Many head teachers in Scotland believe students are being disadvantaged by a lack of teaching staff and assistants.

As part of the 2022 Programme for International Student Assessment (PISA), head teachers were asked if their school was being hindered by either a lack of staff or poor-quality teachers.

Head teachers' responses were weighted to represent their respective student populations. 

Of the total number of Scottish students who took part in PISA 2022, head teachers said that they believe more than half (53.9%) were impacted by a short supply of teachers at their schools.

Read more: 'Impossible' staffing squeeze in Scotland's schools could affect pupil behaviour

More than one-third (35.8%) said students were impacted "to some extent", while 18.1% reported that the impact was "a lot".

The impact of assistant staff levels was similar: Head teachers reported that they believe 54.5% of students are impacted by a lack of assistant staff.

Despite concerns over a lack of available teachers and assistants, the surveys also reveal that head teachers hold existing staff in high regard.

Read more: Teacher posts in Scotland re-advertised 636 times last year

Only 10.6% of students are affected by poor-quality teaching staff, according to head teachers. 

Notably, the reported percentages are much higher elsewhere in the UK.

In England, Northern Ireland and Wales, school leaders reported that 19.6%, 17.2% and 20.9%, respectively, are impacted by poor-quality teaching staff.

There were more concerns reported about assistant teachers, with head teachers in Scotland saying that they believe one-quarter (24.6%) of students are affected by poor-quality assistants.

Safety issues remain in the spotlight

Although questions about teacher quality and lack of staff were put to school leaders, the survey also asked students directly about their experiences on campus.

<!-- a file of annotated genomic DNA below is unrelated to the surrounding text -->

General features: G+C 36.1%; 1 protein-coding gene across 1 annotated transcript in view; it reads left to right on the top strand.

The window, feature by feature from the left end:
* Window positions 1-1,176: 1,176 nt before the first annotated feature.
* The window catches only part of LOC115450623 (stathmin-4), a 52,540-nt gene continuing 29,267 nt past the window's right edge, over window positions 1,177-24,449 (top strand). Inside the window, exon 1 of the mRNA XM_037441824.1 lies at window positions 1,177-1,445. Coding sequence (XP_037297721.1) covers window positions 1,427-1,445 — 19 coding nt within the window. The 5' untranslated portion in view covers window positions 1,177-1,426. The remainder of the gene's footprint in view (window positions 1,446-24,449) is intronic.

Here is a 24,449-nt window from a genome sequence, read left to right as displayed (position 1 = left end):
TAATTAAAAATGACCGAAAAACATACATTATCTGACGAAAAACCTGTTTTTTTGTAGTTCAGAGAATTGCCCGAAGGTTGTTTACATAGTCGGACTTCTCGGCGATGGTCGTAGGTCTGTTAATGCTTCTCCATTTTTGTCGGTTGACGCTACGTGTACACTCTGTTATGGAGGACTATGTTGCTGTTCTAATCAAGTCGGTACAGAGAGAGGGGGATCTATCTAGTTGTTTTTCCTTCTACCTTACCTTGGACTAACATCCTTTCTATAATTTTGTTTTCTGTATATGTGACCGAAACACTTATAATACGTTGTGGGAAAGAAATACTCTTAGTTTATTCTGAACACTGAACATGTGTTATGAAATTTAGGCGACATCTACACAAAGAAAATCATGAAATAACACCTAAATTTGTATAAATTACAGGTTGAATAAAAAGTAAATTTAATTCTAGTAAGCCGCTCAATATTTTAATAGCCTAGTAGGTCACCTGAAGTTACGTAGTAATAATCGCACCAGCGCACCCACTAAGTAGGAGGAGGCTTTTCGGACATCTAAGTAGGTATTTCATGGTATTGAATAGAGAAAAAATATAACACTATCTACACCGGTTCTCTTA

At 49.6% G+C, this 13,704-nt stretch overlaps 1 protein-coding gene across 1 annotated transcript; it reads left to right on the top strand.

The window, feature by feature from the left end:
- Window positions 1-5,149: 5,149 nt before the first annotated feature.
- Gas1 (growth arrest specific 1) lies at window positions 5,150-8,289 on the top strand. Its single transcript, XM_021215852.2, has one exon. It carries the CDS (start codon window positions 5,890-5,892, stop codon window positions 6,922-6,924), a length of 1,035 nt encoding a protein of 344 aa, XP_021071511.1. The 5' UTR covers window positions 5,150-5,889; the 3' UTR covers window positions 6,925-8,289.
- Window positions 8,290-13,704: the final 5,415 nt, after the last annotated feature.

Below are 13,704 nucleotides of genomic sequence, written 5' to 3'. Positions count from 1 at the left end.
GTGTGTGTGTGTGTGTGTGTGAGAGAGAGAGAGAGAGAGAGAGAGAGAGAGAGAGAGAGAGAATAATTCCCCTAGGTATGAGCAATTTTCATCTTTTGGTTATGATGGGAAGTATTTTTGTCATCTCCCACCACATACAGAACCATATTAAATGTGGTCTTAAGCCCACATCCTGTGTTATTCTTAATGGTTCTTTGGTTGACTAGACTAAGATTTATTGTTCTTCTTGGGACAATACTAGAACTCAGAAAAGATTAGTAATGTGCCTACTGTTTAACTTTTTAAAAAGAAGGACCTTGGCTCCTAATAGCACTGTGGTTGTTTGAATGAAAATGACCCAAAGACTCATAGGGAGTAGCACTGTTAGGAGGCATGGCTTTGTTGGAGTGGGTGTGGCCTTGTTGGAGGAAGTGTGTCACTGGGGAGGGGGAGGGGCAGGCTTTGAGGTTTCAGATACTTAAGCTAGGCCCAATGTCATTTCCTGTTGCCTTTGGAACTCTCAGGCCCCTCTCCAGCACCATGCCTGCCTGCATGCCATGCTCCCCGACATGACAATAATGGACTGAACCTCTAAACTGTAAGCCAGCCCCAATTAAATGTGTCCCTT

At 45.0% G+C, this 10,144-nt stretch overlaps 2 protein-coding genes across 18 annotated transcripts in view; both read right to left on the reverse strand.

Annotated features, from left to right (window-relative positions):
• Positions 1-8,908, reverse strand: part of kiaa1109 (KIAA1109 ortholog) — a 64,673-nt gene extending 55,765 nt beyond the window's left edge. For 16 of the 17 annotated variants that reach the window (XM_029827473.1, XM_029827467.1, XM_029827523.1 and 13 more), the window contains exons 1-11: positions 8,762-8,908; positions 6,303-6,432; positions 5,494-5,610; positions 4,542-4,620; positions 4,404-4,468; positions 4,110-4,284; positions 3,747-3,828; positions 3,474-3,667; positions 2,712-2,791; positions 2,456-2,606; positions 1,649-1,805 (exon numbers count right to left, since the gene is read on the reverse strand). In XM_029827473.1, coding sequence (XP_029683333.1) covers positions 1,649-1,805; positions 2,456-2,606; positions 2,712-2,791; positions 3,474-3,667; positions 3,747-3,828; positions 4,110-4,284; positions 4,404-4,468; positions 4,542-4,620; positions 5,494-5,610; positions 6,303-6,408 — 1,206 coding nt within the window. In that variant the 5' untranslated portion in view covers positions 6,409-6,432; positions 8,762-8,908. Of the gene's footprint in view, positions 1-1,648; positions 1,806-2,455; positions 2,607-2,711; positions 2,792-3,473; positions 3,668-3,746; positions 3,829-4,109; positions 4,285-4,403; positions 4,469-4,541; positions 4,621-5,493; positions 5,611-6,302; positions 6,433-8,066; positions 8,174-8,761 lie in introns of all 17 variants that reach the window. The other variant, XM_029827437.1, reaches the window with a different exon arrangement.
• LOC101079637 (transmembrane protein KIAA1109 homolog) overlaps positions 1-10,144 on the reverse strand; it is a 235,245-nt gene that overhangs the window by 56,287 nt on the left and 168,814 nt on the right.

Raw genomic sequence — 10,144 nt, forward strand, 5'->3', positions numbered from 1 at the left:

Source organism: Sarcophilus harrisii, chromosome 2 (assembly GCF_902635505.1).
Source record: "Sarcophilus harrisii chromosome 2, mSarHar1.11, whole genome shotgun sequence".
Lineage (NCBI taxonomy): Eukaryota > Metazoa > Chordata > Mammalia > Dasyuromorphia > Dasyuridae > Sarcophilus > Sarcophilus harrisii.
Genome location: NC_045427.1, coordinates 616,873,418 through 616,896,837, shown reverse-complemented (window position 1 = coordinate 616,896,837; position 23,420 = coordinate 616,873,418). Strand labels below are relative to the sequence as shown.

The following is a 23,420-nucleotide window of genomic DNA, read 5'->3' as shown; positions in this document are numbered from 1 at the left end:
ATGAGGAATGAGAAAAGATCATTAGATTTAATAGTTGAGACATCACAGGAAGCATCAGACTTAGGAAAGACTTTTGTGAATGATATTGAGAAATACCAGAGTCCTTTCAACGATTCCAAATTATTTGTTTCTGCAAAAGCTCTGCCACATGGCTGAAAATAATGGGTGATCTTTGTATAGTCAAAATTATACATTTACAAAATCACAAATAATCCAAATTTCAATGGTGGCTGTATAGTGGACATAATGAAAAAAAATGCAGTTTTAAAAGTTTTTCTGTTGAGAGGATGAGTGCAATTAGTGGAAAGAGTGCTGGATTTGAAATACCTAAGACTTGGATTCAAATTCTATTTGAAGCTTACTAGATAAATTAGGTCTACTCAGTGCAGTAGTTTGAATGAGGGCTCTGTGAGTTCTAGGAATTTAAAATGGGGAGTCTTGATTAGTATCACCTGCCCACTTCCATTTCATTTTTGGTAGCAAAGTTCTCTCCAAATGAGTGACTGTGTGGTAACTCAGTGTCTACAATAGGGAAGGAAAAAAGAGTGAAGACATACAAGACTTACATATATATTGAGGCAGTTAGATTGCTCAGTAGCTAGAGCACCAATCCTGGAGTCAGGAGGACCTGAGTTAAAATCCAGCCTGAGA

Topics included: students' feelings about safety at school, relationships with other students, and preparedness for remote learning.

Following on from a recent string of staff surveys detailing rising violence in Scottish schools, the PISA surveys asked students questions about violence and behavioural issues.

In many instances, students echoed staff concerns. 

Read more: EIS teacher report reveals scale of violence in Scottish schools

According to the PISA surveys, students reported witnessing a wide variety of violent and dangerous behaviour at school.

Students reported witnessing vandalism (40%); fights in which someone was hurt (35.8%); gang activity (9.4%); and students threatening other students (35.7%) on campus.

And a startling, albeit smaller 4.9% reported that they had seen students carrying a gun or knife at school.

These responses are perhaps more telling given the fact that students were only asked to report these incidents if they occurred in the four weeks before the PISA assessment. 

Students's PISA responses therefore only represent a snapshot from part of one academic year. 

Recent reports from the Educational Institute of Scotland and the Scottish Government show that there is a much longer – and growing – trend of violent behaviour in Scottish schools.

You can read more of our coverage of PISA 2022 here.